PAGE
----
Liquity protocol offers interest-free loans and is more capital efficient than other borrowing systems (i.e. less collateral is needed for the same loan). Instead of selling Ether to have liquid funds, you can use the protocol to lock up your Ether, borrow against the collateral to withdraw LUSD, and then repay your loan at a future date.
For example: Borrowers speculating on future Ether price increases can use the protocol to leverage their Ether positions up to
11 times, increasing their exposure to price changes. This is possible because LUSD can be borrowed against Ether, sold on the open market to purchase more Ether — rinse and repeat.*
*Note: This is not a recommendation for how to use Liquity. Leverage can be risky and should be used only by those with experience.
Collateral is any asset which a borrower must provide to take out a loan, acting as a security for the debt. Currently, Liquity only supports ETH as collateral.
Yes, ETH is the only collateral type accepted by Liquity.
The protocol charges one-time borrowing and redemption fees that algorithmically adjust based on the last redemption time. For example: If more redemptions are happening (which means LUSD is likely trading at less than 1 USD), the borrowing fee would continue to increase, discouraging borrowing.
Other systems (e.g. MakerDAO) require variable interest rates to make borrowing more or less favorable, but do so implicitly since borrowers would not feel the impact upfront. Given that this also needs to be managed via governance, Liquity instead opts for a fully decentralized and direct feedback mechanism via one-off fees.
To borrow you must open a Trove and deposit a certain amount of collateral (ETH) to it. Then you can draw LUSD up to a collateral ratio of
110%. A minimum debt of
2,000 LUSDis required.
A Trove is where you take out and maintain your loan. Each Trove is linked to an Ethereum address and each address can have just one Trove. If you are familiar with Vaults or CDPs from other platforms, Troves are similar in concept.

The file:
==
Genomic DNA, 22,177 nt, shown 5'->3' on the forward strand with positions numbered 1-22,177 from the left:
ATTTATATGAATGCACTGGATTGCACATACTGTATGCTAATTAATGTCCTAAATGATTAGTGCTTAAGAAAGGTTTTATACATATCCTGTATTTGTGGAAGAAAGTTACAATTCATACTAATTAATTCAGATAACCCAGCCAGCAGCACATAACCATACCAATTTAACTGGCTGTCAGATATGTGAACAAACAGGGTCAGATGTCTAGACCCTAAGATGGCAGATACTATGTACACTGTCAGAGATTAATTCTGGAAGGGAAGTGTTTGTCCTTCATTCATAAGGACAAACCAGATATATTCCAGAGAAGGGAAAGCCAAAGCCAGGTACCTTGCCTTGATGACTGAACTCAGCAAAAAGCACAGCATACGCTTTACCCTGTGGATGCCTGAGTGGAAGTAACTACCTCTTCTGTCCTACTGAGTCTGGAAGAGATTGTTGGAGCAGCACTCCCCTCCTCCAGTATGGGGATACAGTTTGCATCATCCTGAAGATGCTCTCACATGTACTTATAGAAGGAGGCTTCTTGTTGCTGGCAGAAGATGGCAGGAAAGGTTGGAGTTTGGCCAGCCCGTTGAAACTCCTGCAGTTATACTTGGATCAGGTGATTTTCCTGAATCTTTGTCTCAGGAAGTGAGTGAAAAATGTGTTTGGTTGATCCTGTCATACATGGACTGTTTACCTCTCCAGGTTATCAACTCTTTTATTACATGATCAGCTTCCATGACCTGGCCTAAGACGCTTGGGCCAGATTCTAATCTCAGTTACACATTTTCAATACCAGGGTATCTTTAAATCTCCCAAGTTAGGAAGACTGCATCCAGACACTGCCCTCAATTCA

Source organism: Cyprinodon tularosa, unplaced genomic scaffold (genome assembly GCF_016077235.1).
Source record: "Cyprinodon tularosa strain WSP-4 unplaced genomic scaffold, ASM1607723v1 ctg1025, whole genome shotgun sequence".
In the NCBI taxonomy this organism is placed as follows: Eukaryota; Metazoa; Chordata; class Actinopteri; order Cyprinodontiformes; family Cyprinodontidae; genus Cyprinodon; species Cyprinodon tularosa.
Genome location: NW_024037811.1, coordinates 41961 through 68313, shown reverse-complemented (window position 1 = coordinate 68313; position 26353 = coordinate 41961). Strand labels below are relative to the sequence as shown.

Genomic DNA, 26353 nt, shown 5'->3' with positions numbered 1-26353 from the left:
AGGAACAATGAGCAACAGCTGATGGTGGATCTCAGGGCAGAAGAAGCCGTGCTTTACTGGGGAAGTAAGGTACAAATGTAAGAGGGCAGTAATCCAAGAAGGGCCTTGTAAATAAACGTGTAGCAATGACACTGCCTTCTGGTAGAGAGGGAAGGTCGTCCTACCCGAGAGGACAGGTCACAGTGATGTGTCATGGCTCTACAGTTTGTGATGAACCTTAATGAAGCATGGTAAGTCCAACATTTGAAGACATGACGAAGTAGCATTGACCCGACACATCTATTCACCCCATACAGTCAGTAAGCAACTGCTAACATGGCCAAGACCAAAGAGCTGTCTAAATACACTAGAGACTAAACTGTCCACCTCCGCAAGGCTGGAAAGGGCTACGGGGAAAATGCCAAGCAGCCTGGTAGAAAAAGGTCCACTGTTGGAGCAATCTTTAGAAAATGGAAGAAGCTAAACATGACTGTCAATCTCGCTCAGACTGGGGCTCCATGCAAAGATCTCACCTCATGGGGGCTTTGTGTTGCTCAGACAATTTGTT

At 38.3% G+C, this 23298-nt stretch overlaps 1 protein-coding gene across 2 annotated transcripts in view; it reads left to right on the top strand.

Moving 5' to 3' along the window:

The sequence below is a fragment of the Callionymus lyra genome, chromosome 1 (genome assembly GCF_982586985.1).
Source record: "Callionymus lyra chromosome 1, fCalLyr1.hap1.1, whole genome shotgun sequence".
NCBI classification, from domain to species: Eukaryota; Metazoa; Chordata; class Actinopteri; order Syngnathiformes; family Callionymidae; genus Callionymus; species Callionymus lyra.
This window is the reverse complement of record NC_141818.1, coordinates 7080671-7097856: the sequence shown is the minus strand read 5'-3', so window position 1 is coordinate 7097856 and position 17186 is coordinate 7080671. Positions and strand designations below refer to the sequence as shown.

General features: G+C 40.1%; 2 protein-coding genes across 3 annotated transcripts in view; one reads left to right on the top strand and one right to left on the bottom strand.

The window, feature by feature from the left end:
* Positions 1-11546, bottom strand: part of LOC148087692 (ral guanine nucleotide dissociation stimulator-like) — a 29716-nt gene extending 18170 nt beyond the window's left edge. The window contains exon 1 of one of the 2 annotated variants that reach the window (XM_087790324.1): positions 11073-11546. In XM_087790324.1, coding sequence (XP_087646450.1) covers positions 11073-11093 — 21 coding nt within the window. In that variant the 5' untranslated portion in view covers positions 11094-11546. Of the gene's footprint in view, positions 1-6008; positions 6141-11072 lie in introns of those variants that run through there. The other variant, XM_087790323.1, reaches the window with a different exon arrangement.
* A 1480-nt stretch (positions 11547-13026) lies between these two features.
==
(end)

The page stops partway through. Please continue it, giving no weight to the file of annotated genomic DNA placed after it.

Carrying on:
Troves maintain two balances: one is an asset (ETH) acting as collateral and the other is a debt denominated in LUSD. You can change the amount of each by adding collateral or repaying debt. As you make these balance changes, your Trove’s collateral ratio changes accordingly.
You can close your Trove at any time by fully paying off your debt.
Every time you draw LUSD from your Trove, a one-off borrowing fee is charged on the drawn amount and added to your debt. Please note that the borrowing fee is variable (and determined algorithmically) and has a minimum value of
0.5%under normal operation. The fee is
0%during Recovery Mode. A
200 LUSDLiquidation Reserve charge will be applied as well, but returned to you upon repayment of debt.
Another consideration is the price of LUSD at the time of repayment. If at the time you want to repay your loan LUSD is trading at $1.02 on the market and you need to buy it, you are incurring a 2% 'fee'. You can avoid this by having your borrowed funds readily available or by being able to wait for LUSD to return to peg.
The borrowing fee is added to the debt of the Trove and is given by a
baseRate. The fee rate is confined to a range between
5%and is multiplied by the amount of liquidity drawn by the borrower.
For example: The borrowing fee stands at
0.5%and the borrower wants to receive
4,000 LUSDto their wallet. Being charged a borrowing fee of
20.00 LUSD, the borrower will incur a debt of
4,220 LUSDafter the Liquidation Reserve and issuance fee are added.
Loans issued by the protocol do not have a repayment schedule. You can leave your Trove open and repay your debt any time, as long as you maintain a collateral ratio of at least
This is the ratio between the Dollar value of the collateral in your Trove and its debt in LUSD. The collateral ratio of your Trove will fluctuate over time as the price of Ether changes. You can influence the ratio by adjusting your Trove’s collateral and/or debt — i.e. adding more ETH collateral or paying off some of your debt.
For example: Let’s say the current price of ETH is